"Fired at 1000°C in a hydrogen atmosphere..." "Boiled in a solution of sodium cyanide..."


Joined Sep 30, 2009
Sodium cyanide in the melted condition is or used to be a pretty common method of case hardening steel, /We used to get thin parts done that way back in the 1970s -80s where I worked. It takes less time to get a good depth of hardness so keeps distortion to a low amount.

Cyaniding is a case-hardening process that is fast and efficient; it is mainly used on low-carbon steels. The part is heated to 871-954 °C (1600-1750 °F) in a bath of sodium cyanide and then is quenched and rinsed, in water or oil, to remove any residual cyanide.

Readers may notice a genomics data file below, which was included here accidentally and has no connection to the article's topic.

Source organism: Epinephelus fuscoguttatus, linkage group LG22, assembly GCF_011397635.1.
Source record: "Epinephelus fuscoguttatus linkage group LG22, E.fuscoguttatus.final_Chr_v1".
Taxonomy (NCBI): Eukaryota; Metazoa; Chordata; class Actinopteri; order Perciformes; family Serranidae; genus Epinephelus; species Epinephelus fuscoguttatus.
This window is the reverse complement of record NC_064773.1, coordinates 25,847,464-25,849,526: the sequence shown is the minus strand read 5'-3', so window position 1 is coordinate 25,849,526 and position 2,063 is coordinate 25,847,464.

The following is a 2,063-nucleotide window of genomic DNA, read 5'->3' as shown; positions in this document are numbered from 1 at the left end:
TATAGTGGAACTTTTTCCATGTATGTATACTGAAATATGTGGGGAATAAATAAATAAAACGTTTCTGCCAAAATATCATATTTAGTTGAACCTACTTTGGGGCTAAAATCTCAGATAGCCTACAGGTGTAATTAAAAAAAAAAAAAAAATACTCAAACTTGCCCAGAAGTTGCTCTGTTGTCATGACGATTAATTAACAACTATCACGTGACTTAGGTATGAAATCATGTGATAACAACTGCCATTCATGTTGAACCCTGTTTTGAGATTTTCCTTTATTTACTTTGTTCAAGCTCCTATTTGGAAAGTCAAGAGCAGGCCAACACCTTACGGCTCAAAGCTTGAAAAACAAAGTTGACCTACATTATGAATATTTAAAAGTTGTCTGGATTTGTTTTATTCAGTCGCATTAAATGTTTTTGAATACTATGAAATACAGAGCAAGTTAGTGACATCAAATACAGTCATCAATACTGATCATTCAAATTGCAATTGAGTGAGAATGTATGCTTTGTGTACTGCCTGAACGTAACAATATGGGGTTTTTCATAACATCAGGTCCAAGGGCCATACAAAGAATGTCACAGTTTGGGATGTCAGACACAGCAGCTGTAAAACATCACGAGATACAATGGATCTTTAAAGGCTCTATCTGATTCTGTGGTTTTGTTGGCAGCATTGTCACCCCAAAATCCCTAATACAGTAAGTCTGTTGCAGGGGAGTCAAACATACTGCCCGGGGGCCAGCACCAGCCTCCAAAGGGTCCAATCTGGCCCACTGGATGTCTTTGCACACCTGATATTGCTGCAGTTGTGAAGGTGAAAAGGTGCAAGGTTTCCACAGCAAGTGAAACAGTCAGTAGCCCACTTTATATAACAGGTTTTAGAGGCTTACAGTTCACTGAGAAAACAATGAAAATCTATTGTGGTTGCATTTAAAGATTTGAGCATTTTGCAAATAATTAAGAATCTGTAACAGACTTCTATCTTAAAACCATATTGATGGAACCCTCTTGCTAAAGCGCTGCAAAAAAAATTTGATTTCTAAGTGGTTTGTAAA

2NaCN + O2 → 2NaCNO
2NaCNO + O2 → Na2CO3 + CO + N2
2CO → CO2 + C
This process produces a thin, hard shell (between 0.25 - 0.75 mm, 0.01 and 0.03 inches) that is harder than the one produced by carburizing, and can be completed in 20 to 30 minutes compared to several hours so the parts have less opportunity to become distorted. It is typically used on small parts such as bolts, nuts, screws and small gears. The major drawback of cyaniding is that cyanide salts are poisonous. From - https://en.wikipedia.org/wiki/Case-hardening#Cyaniding